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The Friday News Fiesta!

by Denis Faye | April 1, 2011


To be honest, I’m a little nervous about posting today. I’ve been burned in the past by bogus April Fools studies. One of the downfalls of writing a blog that mocks idiocy is that the tables can turn very quickly and the mocky can become the mocker, so I figured I’d hedge my bets by commenting on two news items. That way, if one turns out to be a jest, I’ll just come across as a partial boob, not a complete boob.

Candy-coated science. A new study in Nutrition Research claims that eating candy can be beneficial.

Good news for candy and chocolate lovers: they tend to weigh less, have lower body mass indices (BMI) and waist circumferences, and have decreased levels of risk factors for cardiovascular disease (CVD) and metabolic syndrome, according to a new study(1) published in Nutrition Research.

The findings are positive, but lead researcher Carol O’Neil, PhD, MPH, LDN, RD, Louisiana State University Agricultural Center, cautions it is all things in moderation. “We certainly don’t want these results positioned as eating candy helps you to lose weight,” she said. “This study adds to the evidence base that supports candy’s role as an occasional treat within a healthy lifestyle.”

I flip flopped three times when I read this. First, I was all, “Rad!” Then I noticed that is was supported by the National Confectioners Association and I was all, “Bad!” Then I thought about it for a minute (I do that sometimes, despite popular belief) and it occurred to me that we need to apply a little chicken or the egg logic. Normal people eat a little candy. I am routinely ridiculed by friends and family alike for being a nutrition fascist, but I still spirit away the occasional mini-Snickers from my kid’s Halloween stash. If you don’t eat candy, odds are you’re either really uptight, which is going to screw with your cardiovascular health, or you’re trying to lose weight, which means you’re probably overweight. So I question if the candy is doing you any good. I think it’s just that you’re healthy and relaxed to begin with. In other words, don’t use this study as an excuse to eat candy if you’re overweight. That will make you a complete boob.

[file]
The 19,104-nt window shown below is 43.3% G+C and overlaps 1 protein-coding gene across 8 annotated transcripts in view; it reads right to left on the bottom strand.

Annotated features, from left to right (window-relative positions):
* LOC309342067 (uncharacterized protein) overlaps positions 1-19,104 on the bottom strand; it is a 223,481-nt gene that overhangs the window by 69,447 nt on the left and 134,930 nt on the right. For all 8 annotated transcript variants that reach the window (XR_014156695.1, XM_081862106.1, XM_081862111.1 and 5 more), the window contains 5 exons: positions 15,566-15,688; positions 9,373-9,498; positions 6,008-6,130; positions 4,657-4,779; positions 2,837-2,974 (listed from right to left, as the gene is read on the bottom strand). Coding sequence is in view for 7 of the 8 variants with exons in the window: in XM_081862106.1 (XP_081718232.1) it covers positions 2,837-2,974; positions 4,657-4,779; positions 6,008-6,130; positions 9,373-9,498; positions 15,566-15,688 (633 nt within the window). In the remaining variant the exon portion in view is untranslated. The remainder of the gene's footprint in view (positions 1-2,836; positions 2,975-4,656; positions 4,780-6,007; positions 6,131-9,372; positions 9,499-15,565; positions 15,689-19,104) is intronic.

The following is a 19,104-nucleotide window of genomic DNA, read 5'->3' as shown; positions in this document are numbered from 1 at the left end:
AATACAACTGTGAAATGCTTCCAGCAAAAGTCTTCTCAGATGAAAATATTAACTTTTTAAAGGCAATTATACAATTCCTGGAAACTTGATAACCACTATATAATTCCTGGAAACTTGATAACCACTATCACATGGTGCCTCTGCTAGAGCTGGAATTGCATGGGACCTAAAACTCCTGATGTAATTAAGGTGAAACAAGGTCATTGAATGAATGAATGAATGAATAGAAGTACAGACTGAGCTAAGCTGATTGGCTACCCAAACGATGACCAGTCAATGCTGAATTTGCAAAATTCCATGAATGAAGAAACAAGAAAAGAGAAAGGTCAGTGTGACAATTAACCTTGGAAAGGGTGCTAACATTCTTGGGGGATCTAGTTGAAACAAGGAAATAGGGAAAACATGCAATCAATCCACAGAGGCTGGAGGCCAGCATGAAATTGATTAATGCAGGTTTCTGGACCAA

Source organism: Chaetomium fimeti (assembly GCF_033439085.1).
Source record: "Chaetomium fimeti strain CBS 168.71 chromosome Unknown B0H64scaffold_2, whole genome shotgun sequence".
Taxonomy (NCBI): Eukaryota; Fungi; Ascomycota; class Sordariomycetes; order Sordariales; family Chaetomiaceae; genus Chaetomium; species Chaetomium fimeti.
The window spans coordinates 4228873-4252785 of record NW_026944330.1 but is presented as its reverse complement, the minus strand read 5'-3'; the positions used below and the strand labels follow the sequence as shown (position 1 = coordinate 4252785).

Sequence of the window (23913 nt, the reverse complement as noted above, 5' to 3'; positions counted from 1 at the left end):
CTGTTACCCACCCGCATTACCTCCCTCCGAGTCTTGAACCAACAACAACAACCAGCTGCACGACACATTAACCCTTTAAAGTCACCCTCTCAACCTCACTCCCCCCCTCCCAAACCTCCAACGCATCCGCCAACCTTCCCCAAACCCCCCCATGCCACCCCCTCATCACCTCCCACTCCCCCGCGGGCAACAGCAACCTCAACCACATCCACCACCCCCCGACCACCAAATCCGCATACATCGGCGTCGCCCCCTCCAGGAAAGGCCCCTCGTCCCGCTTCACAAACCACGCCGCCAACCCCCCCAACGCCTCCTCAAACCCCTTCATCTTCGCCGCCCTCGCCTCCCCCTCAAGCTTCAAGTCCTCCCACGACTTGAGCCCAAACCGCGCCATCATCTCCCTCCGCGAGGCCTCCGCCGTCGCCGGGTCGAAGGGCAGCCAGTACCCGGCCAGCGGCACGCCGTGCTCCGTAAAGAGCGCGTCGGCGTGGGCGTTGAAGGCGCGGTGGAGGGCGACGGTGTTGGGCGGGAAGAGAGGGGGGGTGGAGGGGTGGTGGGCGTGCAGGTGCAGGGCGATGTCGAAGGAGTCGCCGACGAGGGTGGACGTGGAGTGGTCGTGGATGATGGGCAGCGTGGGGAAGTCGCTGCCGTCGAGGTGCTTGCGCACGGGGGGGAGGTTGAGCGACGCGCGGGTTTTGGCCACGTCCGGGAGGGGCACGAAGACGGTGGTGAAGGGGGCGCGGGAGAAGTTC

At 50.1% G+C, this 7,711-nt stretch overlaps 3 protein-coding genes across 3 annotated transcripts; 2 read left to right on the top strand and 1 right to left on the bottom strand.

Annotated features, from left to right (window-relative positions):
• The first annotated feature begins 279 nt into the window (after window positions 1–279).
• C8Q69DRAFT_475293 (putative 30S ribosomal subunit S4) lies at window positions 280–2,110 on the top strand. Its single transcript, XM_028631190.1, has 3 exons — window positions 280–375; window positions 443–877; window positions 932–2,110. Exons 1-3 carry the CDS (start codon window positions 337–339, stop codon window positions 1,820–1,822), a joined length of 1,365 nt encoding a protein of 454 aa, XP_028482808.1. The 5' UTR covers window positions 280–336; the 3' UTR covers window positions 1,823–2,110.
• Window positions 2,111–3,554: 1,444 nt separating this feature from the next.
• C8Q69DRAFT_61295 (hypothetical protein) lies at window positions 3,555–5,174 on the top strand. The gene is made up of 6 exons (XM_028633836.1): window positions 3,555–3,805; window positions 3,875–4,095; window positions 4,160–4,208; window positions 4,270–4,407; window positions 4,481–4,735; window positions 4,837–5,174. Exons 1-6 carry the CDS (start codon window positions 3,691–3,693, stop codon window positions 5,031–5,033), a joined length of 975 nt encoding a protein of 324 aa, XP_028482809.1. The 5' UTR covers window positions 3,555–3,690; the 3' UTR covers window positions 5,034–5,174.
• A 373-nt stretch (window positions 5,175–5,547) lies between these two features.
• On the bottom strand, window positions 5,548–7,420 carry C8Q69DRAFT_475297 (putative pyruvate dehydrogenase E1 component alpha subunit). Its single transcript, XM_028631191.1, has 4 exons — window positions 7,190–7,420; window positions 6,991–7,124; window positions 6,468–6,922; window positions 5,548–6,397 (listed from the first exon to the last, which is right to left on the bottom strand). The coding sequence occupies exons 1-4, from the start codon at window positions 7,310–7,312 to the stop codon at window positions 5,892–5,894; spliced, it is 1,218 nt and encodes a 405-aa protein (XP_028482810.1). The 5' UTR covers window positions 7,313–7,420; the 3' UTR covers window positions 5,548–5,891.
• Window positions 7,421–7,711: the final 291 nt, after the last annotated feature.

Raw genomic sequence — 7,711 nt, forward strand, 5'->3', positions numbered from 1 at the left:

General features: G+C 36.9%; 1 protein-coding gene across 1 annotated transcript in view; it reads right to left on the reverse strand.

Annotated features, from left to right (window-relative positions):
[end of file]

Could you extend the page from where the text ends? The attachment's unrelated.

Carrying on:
Some diabetes with your double latte? Here’s new research suggesting that the combination of fatty food and caffeine increases blood sugar spikes.

“The results tell us that saturated fat interferes with the body’s ability to clear sugars from the blood and, when combined with caffeinated coffee, the impact can be even worse,” said Beaudoin, a PhD student who conducted the study with U of G professors Lindsay Robinson and Terry Graham. “Having sugar remain in our blood for long periods is unhealthy because it can take a toll on our body’s organs.”

And here’s my favorite part:

“We have known for many years that people with or at risk of Type 2 diabetes should limit their caffeine intake. Drinking decaffeinated coffee instead of caffeinated is one way to improve one’s glucose tolerance. Limiting the intake of saturated fatty acids found in red meat, processed foods and fast food meals is also beneficial. This study has shown that the affects of these foods can be severe and long lasting.”

I love that the first bit of advice they give isn’t to lay off the fatty meals, but rather to limit the one factor in the equation that’s actually been shown to have some health benefits. But this is a genuinely useful study, so I will cut them some slack and grant partial boob status.

Thanks to Science Blog for aggregating these studies for me, making the job of mocking them so much easier.

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2 thoughts on “The Friday News Fiesta!

  1. sue

    As a woman I think being called a “partial boob” is an insult, but “complete boob” status should be held as a compliment. I hold both my complete boobs in the highest regard, anyway. Thanks for the post…..and the laughs. I needed that. It’s time for my snack size Mounds bar now. 😀

    Reply
  2. Steve Edwards

    Love the second study on caffeine/fat/sugar and will attest to its effectiveness. I use this when I want a blood sugar spike, as do many athletes. The probably combination of caffeine and candy seems to work better than any pre-workout supplement on the market.

    Reply

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